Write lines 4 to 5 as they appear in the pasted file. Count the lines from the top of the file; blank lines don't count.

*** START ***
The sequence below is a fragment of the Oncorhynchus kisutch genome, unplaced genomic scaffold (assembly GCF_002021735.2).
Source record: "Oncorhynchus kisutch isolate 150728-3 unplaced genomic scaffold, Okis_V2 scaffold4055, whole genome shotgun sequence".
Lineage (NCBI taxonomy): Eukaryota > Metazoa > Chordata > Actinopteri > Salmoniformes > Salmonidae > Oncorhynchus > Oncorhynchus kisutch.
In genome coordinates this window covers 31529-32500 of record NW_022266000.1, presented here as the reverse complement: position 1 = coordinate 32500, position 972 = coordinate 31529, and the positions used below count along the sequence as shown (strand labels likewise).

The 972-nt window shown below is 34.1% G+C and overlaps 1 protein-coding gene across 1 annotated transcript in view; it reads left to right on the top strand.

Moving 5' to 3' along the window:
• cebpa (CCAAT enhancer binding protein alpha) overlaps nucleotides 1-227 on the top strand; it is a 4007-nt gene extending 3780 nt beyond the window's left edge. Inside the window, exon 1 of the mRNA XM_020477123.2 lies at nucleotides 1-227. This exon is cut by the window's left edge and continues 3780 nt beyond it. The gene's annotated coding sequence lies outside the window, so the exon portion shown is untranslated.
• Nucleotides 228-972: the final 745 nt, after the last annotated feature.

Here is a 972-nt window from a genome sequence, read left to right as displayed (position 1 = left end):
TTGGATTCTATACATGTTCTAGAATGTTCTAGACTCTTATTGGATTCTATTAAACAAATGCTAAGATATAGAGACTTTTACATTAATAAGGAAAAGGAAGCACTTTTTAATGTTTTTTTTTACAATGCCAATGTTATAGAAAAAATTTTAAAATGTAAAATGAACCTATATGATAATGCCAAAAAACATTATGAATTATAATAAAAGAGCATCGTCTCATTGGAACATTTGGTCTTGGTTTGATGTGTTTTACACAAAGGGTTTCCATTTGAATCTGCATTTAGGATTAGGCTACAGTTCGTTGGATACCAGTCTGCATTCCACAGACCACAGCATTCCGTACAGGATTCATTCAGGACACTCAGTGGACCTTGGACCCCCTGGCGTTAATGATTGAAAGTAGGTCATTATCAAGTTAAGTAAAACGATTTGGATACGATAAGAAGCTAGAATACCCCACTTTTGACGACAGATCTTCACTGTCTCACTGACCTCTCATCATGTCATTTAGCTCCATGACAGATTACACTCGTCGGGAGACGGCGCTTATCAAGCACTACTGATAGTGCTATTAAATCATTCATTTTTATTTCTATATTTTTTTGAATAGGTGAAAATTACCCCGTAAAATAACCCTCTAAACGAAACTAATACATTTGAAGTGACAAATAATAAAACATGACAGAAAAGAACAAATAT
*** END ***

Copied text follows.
In genome coordinates this window covers 31529-32500 of record NW_022266000.1, presented here as the reverse complement: position 1 = coordinate 32500, position 972 = coordinate 31529, and the positions used below count along the sequence as shown (strand labels likewise).

The 972-nt window shown below is 34.1% G+C and overlaps 1 protein-coding gene across 1 annotated transcript in view; it reads left to right on the top strand.